Religious ideas make this stanza peaceful and calm compared to the anger coursing through the end of verse one and through verse two. ? The poem is an eclectic mix of emotions starting calm, escalating into anger and then calming back down into a sort of resigned tranquillity once more to end as it started. This change of emotions is shown through the rhyme scheme and the rhythm of the verses. At the beginning of verse one the rhythm is iambic – calm and simple, but as the poem progresses it becomes more resentful and self pitying shown by the trochaic rhythm from the end of verse one and into verse two.

This trochaic rhythm shows his anger and frustration, almost like a storm in the poem. As the poem escalates in anger from the end of verse one and into verse two, enjambment is used to stop the verse change halting the flow of emotions. The end of verse two sees the end of the storm and a return to the calmness of iambic meter. The rhythm acts as a heartbeat to the poem – speeding as emotion swells and slowing as it calms. This makes the poem seem alive to the reader and so is more involving.

The rhyme scheme is quite simple, the second two stanzas ending in a rhyming couplet to emphasise Clare’s message. This simplicity reflects Clare’s state of mind and mirrors his wish in his poems for tranquillity and calm – he wants his life to be as his poems are, uncomplicated and purposeful. ‘To John Clare’ is a less complex poem than ‘I am’ and finds different ways to engage the readers’ emotions. It is relaxed in style with gentle, natural, images ‘the spring is come and birds are building nests, the old cock-robin to the stye is come’. The poem concerns memoires from a peaceful time of his life.

The attention to detail suggests that Clare is in his own little world – only focussing on the things he wants to, however minute they may be ‘then crows and looks about for little crumbs swept out by the little folks and hour ago’ . The consideration of the little things makes the world Clare creates very real and involving for the reader and causes their emotions to be aroused more freely. Clare writes very nostalgically for his old life using cosy images ‘The pigs sleep in the sty the bookman comes the little boy lets home-close-nesting go’.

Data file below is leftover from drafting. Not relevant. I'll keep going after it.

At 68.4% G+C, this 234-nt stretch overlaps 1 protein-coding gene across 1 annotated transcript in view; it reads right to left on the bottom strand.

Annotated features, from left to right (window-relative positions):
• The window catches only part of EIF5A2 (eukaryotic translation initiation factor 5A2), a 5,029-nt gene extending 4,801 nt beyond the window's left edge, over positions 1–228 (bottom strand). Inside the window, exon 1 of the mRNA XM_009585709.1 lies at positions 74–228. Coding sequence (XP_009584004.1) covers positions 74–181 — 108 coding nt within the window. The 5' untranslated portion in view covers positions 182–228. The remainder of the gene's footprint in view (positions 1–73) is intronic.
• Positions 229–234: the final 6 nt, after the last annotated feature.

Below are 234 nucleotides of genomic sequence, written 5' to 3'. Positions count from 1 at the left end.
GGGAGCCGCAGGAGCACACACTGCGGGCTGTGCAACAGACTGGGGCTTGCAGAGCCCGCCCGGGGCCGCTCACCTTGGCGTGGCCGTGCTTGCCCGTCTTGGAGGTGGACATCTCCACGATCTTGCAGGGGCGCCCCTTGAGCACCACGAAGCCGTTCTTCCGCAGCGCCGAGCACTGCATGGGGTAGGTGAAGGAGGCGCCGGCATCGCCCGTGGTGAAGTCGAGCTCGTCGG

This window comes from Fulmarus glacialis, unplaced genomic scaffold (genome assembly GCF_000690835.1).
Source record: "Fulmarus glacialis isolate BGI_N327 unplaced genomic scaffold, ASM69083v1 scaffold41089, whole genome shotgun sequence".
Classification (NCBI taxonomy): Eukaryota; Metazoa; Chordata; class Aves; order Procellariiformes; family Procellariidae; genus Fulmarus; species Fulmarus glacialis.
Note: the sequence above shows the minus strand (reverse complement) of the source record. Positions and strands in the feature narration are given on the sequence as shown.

These images are all peaceful and comforting things that hark back to childhood. Clare wishes he could transport himself away from his situation and shows this by using images such as sleep (where dreams are a form of escape) ‘the pigs sleep in the sty’ and, at the end of the poem, children’s stories. These are the ultimate form of escapism, transporting the reader to magical, unknown world that can block out reality for their duration. Clare uses fewer poetic techniques (such as alliteration) in ‘To John Clare’ than in ‘I am’ but this does not take away from the power of the poem.

The simplicity makes the whole poem naive and vulnerable in nature. This vulnerability has its own intensity that arouses strong emotion in the reader, wanting to help or protect Clare in his seeming innocence. Overall, the poems of ‘I am’ and ‘To John Clare’ are both deeply emotionally involving to the reader. Clare uses a variety of techniques to produce this emotion such as the syntax, enjambment and changing rhythm in ‘I am’ and gentle, sensitive imagery in ‘To John Clare’. These methods bring the poetry to life, making it more realistic and affecting for its audience.